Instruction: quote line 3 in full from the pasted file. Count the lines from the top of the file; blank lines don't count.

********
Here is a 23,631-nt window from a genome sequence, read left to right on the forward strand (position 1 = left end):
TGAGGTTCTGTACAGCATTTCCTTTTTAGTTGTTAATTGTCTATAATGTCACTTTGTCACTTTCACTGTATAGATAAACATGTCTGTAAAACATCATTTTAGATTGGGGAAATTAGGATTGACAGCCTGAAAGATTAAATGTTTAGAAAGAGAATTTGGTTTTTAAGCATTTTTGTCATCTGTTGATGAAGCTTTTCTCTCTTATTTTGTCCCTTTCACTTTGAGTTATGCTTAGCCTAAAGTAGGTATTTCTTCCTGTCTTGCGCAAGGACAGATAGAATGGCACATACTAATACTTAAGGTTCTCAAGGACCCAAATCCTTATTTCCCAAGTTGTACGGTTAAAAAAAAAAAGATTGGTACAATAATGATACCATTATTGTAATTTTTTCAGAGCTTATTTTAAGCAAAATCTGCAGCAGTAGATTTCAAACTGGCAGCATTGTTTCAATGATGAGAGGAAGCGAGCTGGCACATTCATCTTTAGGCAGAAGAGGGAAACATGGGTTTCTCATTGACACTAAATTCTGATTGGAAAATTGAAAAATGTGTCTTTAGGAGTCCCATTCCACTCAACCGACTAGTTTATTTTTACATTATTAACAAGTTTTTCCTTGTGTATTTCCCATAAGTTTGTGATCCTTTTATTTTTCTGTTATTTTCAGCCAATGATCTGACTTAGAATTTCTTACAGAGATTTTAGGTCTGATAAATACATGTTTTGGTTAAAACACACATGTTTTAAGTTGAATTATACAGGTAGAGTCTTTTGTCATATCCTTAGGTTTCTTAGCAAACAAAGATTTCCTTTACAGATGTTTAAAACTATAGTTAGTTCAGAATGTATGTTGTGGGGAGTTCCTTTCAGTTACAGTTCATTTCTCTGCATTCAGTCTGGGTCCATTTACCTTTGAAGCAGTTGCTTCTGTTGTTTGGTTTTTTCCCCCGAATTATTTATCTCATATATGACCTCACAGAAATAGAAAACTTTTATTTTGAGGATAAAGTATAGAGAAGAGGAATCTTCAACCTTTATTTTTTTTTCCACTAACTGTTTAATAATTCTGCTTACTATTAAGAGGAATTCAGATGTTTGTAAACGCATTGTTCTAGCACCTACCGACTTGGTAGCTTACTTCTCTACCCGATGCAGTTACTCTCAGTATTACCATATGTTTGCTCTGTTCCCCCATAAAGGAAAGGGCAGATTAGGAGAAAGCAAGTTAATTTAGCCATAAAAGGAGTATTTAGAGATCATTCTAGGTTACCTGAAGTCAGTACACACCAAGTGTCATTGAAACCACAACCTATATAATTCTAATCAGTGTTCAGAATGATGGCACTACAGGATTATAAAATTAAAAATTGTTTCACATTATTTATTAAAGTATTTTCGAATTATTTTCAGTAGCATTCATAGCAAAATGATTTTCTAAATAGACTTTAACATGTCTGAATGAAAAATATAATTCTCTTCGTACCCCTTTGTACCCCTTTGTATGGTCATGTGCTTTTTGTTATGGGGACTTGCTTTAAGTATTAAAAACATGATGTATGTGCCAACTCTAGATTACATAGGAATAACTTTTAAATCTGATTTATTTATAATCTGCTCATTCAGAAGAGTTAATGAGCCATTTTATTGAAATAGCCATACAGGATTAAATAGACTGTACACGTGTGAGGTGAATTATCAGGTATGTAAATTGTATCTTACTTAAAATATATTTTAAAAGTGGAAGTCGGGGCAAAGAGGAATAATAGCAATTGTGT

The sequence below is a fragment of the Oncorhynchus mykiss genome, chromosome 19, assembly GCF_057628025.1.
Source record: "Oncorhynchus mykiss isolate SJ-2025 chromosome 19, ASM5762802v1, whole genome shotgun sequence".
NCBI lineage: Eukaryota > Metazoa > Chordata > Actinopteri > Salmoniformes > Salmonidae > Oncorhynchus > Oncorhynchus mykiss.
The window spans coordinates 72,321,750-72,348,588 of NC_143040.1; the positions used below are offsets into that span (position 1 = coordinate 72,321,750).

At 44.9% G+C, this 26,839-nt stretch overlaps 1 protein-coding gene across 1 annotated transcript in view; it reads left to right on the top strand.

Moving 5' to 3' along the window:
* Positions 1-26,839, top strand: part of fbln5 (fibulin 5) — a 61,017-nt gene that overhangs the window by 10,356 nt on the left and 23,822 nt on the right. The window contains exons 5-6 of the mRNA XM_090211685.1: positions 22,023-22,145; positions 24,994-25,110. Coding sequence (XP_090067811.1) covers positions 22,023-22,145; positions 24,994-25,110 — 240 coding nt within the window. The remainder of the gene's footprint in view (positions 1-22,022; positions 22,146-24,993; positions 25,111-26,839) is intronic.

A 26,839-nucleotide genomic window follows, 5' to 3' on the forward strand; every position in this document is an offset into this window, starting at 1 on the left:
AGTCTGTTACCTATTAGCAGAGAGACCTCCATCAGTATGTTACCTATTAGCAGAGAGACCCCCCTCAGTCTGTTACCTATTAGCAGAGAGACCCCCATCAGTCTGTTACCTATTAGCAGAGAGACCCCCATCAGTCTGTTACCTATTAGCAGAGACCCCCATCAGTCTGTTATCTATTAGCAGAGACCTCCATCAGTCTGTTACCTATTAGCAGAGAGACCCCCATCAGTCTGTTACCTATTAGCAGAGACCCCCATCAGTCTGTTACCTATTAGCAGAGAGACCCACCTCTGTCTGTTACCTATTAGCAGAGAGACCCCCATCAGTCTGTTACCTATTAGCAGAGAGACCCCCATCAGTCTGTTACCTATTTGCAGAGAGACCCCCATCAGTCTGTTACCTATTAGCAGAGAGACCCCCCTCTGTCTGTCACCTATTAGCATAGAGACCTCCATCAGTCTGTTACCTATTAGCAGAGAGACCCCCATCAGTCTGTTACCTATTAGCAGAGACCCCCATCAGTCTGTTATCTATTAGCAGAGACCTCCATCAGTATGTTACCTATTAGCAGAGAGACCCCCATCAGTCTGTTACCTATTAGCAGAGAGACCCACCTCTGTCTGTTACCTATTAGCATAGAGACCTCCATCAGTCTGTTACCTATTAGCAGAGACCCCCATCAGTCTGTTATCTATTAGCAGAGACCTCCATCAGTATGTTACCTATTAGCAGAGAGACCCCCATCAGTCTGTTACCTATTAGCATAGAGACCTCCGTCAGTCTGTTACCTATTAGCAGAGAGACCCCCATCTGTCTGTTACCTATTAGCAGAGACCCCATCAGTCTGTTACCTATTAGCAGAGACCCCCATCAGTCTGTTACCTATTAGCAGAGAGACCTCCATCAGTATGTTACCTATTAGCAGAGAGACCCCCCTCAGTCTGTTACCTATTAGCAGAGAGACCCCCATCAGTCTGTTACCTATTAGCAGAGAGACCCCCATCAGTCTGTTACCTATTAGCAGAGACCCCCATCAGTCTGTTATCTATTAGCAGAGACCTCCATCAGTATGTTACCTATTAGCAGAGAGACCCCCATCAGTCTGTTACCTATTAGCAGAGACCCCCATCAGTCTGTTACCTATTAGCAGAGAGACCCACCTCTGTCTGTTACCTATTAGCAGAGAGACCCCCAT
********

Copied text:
The sequence below is a fragment of the Oncorhynchus mykiss genome, chromosome 19, assembly GCF_057628025.1.